Opinion: A man, his river and his dogs

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Commentary by Ward Degler

I doubt you ever heard of Joe Wilson. He was a Missourian, after all, and the only reason I knew him was through my daughter who lives there.

Joe had two missions in life. One was the Missouri River, which flows past his home in Jefferson City. The other was dogs.

On the north bank of the river where Highways 54 and 63 converge at the bridge lies a mile-wide floodplain that runs from the river to a ridge of limestone bluffs. That river bottom area has flooded more times than most people can count, inundating and ultimately wiping out forever the town of Cedar City and putting the metropolitan airport under water on a regular basis for as long as I can remember.

At the river’s edge is a small city park and a boat landing area known as Noren Access, named for former Conservation Department Director Carl Noren. The park never got much attention from the city parks department, and it, too, was often flooded and littered with debris, which usually stuck around until the next flood.

Wilson thought that was just plain wrong. He reasoned that if the city has a park, it should be kept up. He took his concerns to both the city council and the parks department. And when nothing happened, he took on the project himself.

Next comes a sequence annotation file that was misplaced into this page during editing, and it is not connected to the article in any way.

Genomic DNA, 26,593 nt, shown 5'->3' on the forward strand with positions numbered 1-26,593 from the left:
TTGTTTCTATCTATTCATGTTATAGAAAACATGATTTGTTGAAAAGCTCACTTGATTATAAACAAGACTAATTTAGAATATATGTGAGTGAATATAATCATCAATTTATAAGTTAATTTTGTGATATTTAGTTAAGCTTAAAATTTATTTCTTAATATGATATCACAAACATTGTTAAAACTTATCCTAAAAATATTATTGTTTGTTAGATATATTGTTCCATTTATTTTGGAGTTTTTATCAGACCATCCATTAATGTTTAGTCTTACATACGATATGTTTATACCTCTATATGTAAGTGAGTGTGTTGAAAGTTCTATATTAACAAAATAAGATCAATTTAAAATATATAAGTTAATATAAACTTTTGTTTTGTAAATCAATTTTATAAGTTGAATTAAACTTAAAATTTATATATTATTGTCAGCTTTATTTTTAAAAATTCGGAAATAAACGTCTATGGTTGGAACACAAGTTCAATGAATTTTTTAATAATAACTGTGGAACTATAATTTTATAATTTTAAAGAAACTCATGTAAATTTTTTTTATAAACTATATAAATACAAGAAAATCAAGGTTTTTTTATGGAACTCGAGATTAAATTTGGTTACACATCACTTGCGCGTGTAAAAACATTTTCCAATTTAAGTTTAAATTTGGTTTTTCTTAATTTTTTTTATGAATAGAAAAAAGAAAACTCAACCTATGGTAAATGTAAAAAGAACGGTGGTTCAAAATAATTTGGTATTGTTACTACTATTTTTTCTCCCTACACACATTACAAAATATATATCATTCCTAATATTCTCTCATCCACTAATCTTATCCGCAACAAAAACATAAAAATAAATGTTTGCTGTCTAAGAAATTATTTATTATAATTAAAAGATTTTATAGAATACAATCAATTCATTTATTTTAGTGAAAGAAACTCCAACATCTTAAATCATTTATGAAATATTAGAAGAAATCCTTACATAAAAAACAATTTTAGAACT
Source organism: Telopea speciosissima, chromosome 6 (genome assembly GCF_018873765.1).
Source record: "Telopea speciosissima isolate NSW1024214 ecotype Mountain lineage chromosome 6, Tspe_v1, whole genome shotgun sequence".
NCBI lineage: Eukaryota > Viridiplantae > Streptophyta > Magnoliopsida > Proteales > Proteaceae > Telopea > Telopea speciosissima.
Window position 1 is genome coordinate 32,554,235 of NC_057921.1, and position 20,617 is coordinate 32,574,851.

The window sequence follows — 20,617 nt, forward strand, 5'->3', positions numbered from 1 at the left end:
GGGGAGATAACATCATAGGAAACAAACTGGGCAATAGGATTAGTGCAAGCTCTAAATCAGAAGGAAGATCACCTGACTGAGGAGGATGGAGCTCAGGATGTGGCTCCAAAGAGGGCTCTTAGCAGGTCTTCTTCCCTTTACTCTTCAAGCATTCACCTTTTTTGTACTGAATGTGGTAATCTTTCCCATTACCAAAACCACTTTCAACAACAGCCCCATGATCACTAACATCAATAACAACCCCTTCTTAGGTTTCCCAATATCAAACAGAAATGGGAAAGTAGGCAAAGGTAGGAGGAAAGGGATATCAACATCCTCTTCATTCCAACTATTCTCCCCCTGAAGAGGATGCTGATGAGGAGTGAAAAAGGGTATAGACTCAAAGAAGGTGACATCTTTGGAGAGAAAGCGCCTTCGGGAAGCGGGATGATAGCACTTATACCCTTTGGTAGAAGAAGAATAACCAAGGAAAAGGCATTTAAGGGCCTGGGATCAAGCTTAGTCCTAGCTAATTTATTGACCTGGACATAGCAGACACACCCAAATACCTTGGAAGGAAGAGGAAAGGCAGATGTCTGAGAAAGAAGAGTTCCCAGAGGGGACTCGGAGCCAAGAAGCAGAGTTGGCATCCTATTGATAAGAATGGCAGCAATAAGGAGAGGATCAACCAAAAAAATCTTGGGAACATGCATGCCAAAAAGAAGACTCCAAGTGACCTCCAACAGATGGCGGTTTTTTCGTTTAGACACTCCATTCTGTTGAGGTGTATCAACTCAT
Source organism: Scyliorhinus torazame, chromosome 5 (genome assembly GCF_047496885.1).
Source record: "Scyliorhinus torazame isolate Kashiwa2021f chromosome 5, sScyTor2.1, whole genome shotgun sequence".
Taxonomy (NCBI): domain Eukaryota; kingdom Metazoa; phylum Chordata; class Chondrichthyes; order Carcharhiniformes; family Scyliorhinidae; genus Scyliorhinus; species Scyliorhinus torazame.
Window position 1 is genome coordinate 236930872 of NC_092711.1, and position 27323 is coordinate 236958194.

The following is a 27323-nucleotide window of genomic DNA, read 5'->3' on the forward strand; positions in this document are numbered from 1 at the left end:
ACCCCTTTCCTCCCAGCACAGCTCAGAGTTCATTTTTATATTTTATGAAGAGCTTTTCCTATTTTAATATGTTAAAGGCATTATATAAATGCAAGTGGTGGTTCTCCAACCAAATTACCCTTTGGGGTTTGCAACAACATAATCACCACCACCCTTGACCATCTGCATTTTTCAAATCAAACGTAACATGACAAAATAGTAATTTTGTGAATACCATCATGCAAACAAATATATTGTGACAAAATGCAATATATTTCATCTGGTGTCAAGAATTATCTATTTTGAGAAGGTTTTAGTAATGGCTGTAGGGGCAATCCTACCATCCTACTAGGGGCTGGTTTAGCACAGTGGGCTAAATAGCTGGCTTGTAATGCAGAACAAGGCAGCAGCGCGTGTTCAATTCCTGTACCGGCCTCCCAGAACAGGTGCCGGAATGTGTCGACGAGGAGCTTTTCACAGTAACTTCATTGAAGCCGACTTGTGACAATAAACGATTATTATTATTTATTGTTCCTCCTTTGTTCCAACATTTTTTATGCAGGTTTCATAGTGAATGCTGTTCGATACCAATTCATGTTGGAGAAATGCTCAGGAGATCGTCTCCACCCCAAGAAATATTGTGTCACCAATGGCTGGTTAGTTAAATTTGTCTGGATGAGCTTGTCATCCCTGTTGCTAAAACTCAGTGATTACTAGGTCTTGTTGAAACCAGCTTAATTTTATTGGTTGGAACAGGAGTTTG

Cleanup, sanitation and even electric lights came to the park, all paid for by Wilson. He even hauled a giant tree from the river so people could sit on it. For years, folks enjoyed the fruits of Joe Wilson’s labor.

His other passion was dogs. All dogs, especially strays. Joe loved them all, took them in, treated their health problems and made it his mission to find them homes.

It was this dedication to strays that brought Wilson to the frequent attention of the city. His small home was often filled to overflowing with dogs. Neighbors complained, fines were levied, but Joe never gave up his rescue operation.

I met Joe one summer afternoon at the park. He rolled up in his battered pickup to where my daughter and I were walking one of her dogs. When he opened the door, an avalanche of dogs erupted from the cab.

I never did figure out how many there were. We chatted for a while as the dogs explored the park, then he whistled and they lunged back into the truck, found their seats and were gone. I never saw him again.

Joe died last September after a long battle with cancer. Shortly afterward, the Jefferson City Parks and Recreation Commission renamed the park “Joe Wilson’s Serenity Point at Noren Access.”

No name has ever been more appropriate.


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